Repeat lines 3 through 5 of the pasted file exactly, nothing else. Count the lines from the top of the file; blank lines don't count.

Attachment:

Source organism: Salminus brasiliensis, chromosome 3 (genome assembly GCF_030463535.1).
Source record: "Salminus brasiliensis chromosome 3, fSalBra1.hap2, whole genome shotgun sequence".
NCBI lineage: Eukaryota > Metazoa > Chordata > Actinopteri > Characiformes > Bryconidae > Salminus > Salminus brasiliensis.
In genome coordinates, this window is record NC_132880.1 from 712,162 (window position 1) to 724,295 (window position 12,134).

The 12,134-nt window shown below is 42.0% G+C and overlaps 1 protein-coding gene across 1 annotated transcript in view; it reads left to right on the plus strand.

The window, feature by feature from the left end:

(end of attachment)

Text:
NCBI lineage: Eukaryota > Metazoa > Chordata > Actinopteri > Characiformes > Bryconidae > Salminus > Salminus brasiliensis.
In genome coordinates, this window is record NC_132880.1 from 712,162 (window position 1) to 724,295 (window position 12,134).

The 12,134-nt window shown below is 42.0% G+C and overlaps 1 protein-coding gene across 1 annotated transcript in view; it reads left to right on the plus strand.